Recently, I read a stellar book on finding daily focus in 18 minutes. I read a fair share of business books (mostly around working more productively), and you can always check out my Working Smart list in Goodreads to see my other recommendations. Following is not exactly a summary, but rather it represents my main takeaways.
Overall, Bregman provides the following work/life advice, which does help find focus with your time:
- Leverage your strengths.
- Embrace your weaknesses.
- Assert your differences.
- Pursue your passions.
Considering these different paths help you stand out in the workplace. If you aren’t doing these things, you’re probably not as happy or you’re doing something wrong.
Working with People
“When you shorten transition time, you create a boundary that helps you and others adjust to a new reality.” From going through a couple of reorganizations at the Alumni Association, I wholeheartedly agree. Often there is so much preparation for a transition that it ends up making the whole process seem longer and more painful. Jumping into cold water is always better than easing your way in.
“I’ve noticed something three times and I want to discuss it with you…Don’t wait too long to bring something up. People can only respect boundaries they know are there.” Coaching and feedback in the workplace is very important to creating strong, growing relationships. I think this is a nice approach without having to list out specific instances. It says that you’ve waited and allowed time for mistakes.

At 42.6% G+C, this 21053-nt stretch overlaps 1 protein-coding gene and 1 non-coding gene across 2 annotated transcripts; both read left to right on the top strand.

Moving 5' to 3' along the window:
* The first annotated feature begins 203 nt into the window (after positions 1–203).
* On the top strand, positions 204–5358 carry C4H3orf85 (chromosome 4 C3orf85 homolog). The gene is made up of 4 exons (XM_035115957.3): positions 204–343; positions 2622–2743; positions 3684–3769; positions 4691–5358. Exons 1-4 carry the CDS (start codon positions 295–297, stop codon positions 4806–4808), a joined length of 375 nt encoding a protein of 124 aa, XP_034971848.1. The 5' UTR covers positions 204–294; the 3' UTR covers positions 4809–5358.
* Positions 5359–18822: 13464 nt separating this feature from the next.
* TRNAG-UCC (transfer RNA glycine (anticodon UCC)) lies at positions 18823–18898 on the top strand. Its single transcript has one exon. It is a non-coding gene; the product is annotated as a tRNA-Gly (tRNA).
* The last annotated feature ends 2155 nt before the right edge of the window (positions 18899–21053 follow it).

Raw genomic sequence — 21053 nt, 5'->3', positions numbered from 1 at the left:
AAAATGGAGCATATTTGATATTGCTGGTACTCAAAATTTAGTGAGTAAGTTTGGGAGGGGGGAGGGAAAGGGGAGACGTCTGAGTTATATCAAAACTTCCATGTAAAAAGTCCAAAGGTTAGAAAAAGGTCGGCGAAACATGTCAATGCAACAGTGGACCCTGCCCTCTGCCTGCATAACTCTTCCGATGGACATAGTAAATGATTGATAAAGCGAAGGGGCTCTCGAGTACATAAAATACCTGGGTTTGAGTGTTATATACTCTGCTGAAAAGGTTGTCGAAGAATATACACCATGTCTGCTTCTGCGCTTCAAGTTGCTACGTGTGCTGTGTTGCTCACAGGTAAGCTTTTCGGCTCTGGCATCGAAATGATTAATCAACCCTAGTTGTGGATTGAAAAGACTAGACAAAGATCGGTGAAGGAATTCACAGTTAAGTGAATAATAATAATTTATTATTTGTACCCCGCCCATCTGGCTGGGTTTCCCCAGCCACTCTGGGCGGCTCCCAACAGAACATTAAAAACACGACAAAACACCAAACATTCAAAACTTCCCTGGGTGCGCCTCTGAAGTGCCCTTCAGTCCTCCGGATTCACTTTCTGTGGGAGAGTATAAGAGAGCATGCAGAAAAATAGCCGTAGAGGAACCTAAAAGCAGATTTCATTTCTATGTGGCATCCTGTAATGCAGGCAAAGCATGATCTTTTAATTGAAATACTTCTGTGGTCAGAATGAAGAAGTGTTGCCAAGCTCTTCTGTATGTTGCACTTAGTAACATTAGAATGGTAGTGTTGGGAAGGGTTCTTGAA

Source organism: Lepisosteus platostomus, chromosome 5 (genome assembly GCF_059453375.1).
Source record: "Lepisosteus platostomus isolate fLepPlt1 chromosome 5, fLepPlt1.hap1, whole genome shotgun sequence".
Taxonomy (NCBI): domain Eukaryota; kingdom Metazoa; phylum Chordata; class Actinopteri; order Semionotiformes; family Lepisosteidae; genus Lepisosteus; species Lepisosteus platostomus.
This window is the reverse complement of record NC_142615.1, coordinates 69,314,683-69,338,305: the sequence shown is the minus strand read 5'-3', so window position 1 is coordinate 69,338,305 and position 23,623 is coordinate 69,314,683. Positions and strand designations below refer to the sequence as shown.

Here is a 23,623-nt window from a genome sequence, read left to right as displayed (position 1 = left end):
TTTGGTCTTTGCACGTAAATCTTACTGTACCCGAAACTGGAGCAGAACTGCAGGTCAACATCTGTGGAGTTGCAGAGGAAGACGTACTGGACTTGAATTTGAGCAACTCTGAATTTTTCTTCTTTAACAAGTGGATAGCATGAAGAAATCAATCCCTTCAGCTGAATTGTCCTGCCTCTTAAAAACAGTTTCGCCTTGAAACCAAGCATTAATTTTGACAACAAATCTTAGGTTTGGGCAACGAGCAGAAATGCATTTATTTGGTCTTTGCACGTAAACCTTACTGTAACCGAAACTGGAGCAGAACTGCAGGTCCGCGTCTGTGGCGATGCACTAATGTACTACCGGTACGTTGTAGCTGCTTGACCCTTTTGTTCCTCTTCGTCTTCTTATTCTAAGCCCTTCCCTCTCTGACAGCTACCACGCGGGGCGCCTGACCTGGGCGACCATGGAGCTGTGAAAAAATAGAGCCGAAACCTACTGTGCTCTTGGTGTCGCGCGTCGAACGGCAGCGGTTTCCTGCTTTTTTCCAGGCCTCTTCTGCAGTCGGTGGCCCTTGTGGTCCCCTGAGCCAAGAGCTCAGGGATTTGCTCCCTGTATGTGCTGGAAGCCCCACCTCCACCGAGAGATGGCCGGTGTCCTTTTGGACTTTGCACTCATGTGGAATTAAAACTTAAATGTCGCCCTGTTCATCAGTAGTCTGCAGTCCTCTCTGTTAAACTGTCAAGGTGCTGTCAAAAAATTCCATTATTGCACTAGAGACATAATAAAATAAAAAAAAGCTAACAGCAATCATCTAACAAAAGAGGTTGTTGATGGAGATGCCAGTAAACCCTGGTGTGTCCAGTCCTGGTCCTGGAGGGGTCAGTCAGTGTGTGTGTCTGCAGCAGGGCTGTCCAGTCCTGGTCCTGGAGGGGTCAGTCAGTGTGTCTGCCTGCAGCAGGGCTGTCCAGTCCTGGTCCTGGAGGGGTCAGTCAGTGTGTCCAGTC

“Why won’t this work for you? That’s a good point. So how can you change it to make it work?” We all do things differently on the job. I’m completely process-oriented, and in alumni relations, there are a lot of fuzzier people people. We should feel comfortable doing things in our own way, and part of letting people work happy is to agree upon a similar outcome, evening if getting there means taking different paths.
“You need to be motivated for only a few seconds. Know when you’re vulnerable and you’ll know when you need to turn it on.” This was my favorite takeaway from the book. You don’t have to be motivated 8 hours a day, but a minute of motivation can launch you into a task or project that ends up carrying you forward. We’ve got to recognize our slumps and figure out what gets us in the mode.
- Do it immediately.
- Schedule it.
- Let it go.
You’ve probably seen these different routes for tasks if you’ve ever look at David Allen’s Get Things Done model. My favorite one is to let it go. We really don’t do that often and especially during busy times, it’s necessary triage.
“The right kind of interruption can help you master your time and yourself. Keep yourself focused and steady by interrupting yourself hourly.” I like the idea of thinking about distraction as a way to counter distraction. I’m not sure that it works for me exactly, but Bregman suggests stopping every hour to see if you’re actually accomplishing what you need to accomplish or if you’re totally off track.
- Am I the right person?
- Is this the right time?
- Do I have enough information?